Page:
The number of Parole Board of Canada employees

The number of Parole Board of Canada employees
Enlarge image

Note:

Section 103 of the Corrections and Conditional Release Act limits the Parole Board of Canada to 45 full-time members.

The number of Parole Board of Canada employees

 

Full-Time Equivalents

2005-06

2006-07

2007-08

2008-09

2009-10

Strategic Outcome*

 

 

 

 

 

Conditional Release Decisions

305

278

288

291

299

Conditional Release Openness and Accountability

--

57

53

58

64

Pardon Decisions and Clemency Recommendations

65

32

36

39

40

Corporate Management

34

49

39

40

39

Total

404

416

416

428

442

 

 

 

 

 

 

Type of Employees

 

 

 

 

 

Full-time Board Members

43

40

41

37

40

Part-time Board Members

18

19

22

25

25

Staff

343

357

353

366

377

Total

404

416

416**

428

442

Source: Parole Board of Canada.

Note:

*As of 2006-07, the Receiver General and Treasury Board Secretariat reporting requirements have been changed from Business Line to Strategic Outcome. Consequently, data regarding Conditional Release Openness and Accountability is unavailable prior to 2006-07.

**The Parole Board of Canada transferred the Information Technology function to the Correctional Service of Canada effective April 1st, 2007. This represented a reduction of 23 full-time equivalents.

Section 103 of the Corrections and Conditional Release Act limits the Parole Board of Canada to 45 full-time members.

The number of employees in the Office of the Correctional Investigator

The number of employees in the Office of the Correctional Investigator
Enlarge image

Note:

*The Office of the Correctional Investigator (OCI) may commence an investigation on receipt of a complaint by or on behalf of an offender or on its own initiative. Complaints are made by telephone, letter and during interviews with the OCI's investigative staff at federal correctional facilities. The dispositions in response to complaints involve a combination of internal responses (where the information or assistance sought by the offender can generally be provided by the OCI's investigative staff) and investigations (where, further to a review/analysis of law, policies and documentation, OCI investigative staff make an inquiry or several interventions with Correctional Service Canada and submit recommendations to address the complaint). Investigations vary considerably in terms of scope, complexity, duration and resources required.

The number of employees in the Office of the Correctional Investigator

 

Full-Time Equivalents

2005-06

2006-07

2007-08

2008-09

2009-10

Type of Employees

 

 

 

 

 

Correctional Investigator

1

1

1

1

1

Senior Management and Legal Counsel/Advisor

5

5

5

5

5

Investigative Services

13

13

13

16

20

Administrative Services

4

4

4

2

2

Total

23

23

23

24

28

Source: Office of the Correctional Investigator.

Health care is the most common area of offender complaint received by the Office of the Correctional Investigator

Health care is the most common area of offender complaint received by the Office of the Correctional Investigator
Enlarge image

Note:

*The Office of the Correctional Investigator (OCI) may commence an investigation on receipt of a complaint by or on behalf of an offender or on its own initiative. Complaints are made by telephone, letter and during interviews with the OCI's investigative staff at federal correctional facilities. The dispositions in response to complaints involve a combination of internal responses (where the information or assistance sought by the offender can generally be provided by the OCI's investigative staff) and investigations (where, further to a review/analysis of law, policies and documentation, OCI investigative staff make an inquiry or several interventions with Correctional Service Canada and submit recommendations to address the complaint). Investigations vary considerably in terms of scope, complexity, duration and resources required.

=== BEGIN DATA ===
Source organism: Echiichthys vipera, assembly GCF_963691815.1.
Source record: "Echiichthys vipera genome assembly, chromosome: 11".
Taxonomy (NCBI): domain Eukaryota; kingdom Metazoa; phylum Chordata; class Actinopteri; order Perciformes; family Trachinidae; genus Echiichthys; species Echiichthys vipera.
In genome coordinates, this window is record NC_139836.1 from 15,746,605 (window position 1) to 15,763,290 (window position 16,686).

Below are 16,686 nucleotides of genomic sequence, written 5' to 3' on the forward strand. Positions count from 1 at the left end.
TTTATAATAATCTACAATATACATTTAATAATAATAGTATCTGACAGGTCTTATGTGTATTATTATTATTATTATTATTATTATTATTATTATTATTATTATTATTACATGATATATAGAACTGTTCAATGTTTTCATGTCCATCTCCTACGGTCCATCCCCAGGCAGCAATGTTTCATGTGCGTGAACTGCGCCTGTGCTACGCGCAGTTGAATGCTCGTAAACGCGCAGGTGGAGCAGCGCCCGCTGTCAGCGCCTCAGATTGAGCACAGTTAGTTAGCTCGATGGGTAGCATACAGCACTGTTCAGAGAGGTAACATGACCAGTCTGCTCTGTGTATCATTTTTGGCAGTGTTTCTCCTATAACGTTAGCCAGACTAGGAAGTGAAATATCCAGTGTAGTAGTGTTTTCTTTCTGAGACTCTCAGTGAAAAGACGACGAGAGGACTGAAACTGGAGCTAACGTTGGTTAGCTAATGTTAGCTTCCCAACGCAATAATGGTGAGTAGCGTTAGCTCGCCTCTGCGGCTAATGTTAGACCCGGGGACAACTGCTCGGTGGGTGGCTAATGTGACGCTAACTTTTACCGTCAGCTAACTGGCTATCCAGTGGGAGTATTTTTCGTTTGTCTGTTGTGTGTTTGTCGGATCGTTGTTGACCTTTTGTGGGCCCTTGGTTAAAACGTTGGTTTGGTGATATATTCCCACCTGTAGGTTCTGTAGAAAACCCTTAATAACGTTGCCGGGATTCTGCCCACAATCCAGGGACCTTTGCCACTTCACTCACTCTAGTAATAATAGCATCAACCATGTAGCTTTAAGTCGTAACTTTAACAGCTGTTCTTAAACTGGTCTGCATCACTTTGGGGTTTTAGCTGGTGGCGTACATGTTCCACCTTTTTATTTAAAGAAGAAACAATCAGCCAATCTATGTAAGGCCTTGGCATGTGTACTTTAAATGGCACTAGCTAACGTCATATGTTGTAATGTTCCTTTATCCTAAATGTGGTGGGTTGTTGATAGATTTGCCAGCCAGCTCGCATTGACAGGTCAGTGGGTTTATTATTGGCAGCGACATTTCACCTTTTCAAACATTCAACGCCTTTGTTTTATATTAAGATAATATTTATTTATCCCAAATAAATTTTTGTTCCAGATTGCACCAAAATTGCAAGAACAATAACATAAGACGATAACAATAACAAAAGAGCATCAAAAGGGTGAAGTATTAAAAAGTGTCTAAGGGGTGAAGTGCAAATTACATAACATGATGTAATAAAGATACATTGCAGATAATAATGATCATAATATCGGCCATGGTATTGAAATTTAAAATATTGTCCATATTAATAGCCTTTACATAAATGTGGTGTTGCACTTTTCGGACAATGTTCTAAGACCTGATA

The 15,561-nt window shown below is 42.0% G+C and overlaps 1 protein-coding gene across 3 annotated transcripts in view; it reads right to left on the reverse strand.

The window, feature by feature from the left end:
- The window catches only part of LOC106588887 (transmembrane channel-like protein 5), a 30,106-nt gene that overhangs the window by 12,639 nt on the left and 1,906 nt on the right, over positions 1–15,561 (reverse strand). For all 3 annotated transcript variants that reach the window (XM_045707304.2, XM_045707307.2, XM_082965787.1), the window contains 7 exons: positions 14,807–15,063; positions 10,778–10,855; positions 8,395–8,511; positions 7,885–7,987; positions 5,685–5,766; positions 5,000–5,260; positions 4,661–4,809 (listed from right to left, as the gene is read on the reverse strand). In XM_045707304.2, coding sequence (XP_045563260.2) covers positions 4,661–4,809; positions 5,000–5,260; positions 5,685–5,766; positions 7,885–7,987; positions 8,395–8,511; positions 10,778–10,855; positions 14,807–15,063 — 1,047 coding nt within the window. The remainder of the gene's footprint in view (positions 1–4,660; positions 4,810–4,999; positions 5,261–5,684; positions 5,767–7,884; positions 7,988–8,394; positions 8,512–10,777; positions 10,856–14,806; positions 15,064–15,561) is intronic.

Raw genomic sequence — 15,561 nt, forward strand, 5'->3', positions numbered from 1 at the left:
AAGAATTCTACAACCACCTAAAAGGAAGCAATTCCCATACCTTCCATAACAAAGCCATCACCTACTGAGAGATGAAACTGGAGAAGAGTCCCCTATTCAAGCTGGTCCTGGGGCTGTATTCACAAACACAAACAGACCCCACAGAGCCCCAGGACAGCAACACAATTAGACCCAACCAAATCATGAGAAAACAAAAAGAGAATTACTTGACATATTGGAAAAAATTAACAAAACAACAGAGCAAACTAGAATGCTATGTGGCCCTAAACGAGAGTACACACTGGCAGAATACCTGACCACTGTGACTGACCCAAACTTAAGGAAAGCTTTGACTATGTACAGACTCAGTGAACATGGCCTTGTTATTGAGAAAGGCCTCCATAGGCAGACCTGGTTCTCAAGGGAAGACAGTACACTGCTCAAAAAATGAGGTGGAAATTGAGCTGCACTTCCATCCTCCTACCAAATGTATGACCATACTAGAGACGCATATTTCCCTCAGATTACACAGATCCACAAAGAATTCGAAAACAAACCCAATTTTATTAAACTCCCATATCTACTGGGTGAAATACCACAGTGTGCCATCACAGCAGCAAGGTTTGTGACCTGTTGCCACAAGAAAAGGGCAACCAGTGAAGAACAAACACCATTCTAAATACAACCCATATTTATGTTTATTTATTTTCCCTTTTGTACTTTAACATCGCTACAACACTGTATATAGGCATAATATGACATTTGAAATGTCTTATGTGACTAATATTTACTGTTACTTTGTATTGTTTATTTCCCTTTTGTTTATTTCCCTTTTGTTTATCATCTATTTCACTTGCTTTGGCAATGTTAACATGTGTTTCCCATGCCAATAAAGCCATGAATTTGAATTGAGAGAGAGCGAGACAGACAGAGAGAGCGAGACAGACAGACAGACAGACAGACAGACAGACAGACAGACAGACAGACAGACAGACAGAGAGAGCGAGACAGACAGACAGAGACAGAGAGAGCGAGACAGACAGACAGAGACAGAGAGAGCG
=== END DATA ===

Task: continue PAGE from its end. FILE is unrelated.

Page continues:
Health care is the most common area of offender complaint received by the Office of the Correctional Investigator

Category of Complaint

Number of Complaints*

2005-06

2006-07

2007-08

2008-09

2009-10

 

#

#

#

#

#

Health Care

913

916

849

851

821

Institutional Transfers

613

610

555

447

393

Administrative Segregation

467

453

406

423

390

Cell Property

617

686

520

416

388

Staff Performance

363

452

316

357

370

Visits

384

357

315

311

277

Grievance Procedures

293

296

264

209

236

Telephone

195

180

189

195

165

Programs

291

239

180

186

163

Case Preparation for Decisions

410

429

379

257

157

File Information

284

343

297

253

152

Safety/Security of Offender

199

167

176

165

137

Security Classification

227

193

172

138

102

Financial Matters

275

248

196

140

89

Employment

149

146

100

101

74

Cell Placement

118

128

79

43

38

Conditions of Confinement

427

374

350

373

-- **

Other**

1,046

1,155

852

978

1,357

Outside OCI's Mandate

320

290

203

216

174

Total

7,591

7,662

6,398

6,059

5,483

Source: Office of the Correctional Investigator.

Note:

*The Office of the Correctional Investigator (OCI) may commence an investigation on receipt of a complaint by or on behalf of an offender or on its own initiative. Complaints are made by telephone, letter and during interviews with the OCI's investigative staff at federal correctional facilities. The dispositions in response to complaints involve a combination of internal responses (where the information or assistance sought by the offender can generally be provided by the OCI's investigative staff) and investigations (where, further to a review/analysis of law, policies and documentation, OCI investigative staff make an inquiry or several interventions with Correctional Service Canada and submit recommendations to address the complaint). Investigations vary considerably in terms of scope, complexity, duration and resources required.